Six Children with Allergic Contact Dermatitis to Methylisothiazolinone in Wet Wipes


Mary Wu Chang, MD and Radhika Nakrani, BS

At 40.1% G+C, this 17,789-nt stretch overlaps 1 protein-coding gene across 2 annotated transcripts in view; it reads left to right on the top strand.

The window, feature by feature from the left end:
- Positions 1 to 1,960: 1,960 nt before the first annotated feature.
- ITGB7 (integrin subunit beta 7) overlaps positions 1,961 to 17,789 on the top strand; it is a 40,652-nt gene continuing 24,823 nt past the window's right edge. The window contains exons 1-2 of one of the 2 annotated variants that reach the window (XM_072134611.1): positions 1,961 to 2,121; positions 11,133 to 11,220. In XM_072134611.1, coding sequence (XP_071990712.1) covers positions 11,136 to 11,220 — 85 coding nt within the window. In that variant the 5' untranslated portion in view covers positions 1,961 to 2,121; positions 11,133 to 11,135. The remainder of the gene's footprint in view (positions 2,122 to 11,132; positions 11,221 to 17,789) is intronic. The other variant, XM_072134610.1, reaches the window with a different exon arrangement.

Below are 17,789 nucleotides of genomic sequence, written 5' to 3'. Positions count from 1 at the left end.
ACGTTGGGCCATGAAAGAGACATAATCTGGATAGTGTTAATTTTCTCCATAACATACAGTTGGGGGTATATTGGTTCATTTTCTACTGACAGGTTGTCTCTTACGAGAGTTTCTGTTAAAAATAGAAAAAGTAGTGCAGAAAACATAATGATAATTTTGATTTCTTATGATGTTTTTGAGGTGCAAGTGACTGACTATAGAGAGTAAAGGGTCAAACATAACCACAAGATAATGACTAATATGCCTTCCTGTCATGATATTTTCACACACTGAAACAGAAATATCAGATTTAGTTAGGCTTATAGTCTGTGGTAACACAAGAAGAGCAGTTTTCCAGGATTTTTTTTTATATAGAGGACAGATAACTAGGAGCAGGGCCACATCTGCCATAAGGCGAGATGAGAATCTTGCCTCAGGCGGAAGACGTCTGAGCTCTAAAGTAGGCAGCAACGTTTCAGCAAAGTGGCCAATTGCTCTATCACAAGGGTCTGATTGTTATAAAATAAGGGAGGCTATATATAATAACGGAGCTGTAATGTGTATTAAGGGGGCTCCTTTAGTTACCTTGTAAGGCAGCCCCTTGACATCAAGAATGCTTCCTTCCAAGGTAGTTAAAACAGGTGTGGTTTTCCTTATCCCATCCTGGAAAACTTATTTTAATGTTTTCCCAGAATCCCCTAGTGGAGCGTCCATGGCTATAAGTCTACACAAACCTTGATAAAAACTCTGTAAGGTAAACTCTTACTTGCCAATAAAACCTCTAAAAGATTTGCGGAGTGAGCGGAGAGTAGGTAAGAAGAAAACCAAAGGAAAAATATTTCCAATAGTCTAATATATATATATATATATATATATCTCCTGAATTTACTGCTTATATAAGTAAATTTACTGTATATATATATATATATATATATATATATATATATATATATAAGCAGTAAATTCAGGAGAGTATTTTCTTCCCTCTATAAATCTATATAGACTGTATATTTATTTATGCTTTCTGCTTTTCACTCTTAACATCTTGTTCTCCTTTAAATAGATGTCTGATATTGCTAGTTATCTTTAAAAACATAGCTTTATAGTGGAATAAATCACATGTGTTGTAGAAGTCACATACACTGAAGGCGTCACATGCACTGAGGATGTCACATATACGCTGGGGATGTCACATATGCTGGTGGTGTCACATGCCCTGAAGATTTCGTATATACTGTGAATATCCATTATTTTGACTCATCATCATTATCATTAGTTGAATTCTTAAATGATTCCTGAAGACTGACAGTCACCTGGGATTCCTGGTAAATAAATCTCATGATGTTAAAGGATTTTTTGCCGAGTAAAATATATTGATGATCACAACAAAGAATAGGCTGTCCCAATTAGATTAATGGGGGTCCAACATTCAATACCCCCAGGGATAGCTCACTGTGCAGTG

Methylchloroisothiazolinone/methylisothiazolinone (MCI/MI) is a combination preservative used in personal care and household products and is a common cause of allergic contact dermatitis (ACD). Recently, MI alone, without MCI, has been increasingly used in consumer products in attempts to minimize allergic reactions. Wet wipes are extensively tested and traditionally believed to be innocuous. MI in wet wipes (“baby wipes”) has not been previously reported to cause ACD in children in the United States. Only 1 previous report of ACD in a child in Belgium has been recently reported. We report 6 children with chronic, perianal/buttock, and facial eczematous dermatitis, refractory to multiple topical and oral antibiotics and corticosteroids. All tested positive to MCI/MI on patch testing. None wore diapers. All patients had been using wet wipes containing MI (without MCI) to affected areas. Discontinuation of wipes resulted in rapid and complete resolution. This is the first report of pediatric ACD to MI in wet wipes in the United States, and the largest series to date. ACD to MI in wet wipes is frequently misdiagnosed as eczema, impetigo, or psoriasis. Wet wipes are increasingly marketed in personal care products for all ages, and MI exposure and sensitization will likely increase. Dermatitis of the perianal, buttock, facial, and hand areas with a history of wet wipe use should raise suspicion of ACD to MI and prompt appropriate patch testing. Rapid resolution occurs after the allergen exposure is eliminated. All isothiozolinones should be avoided in personal care and household products for these patients.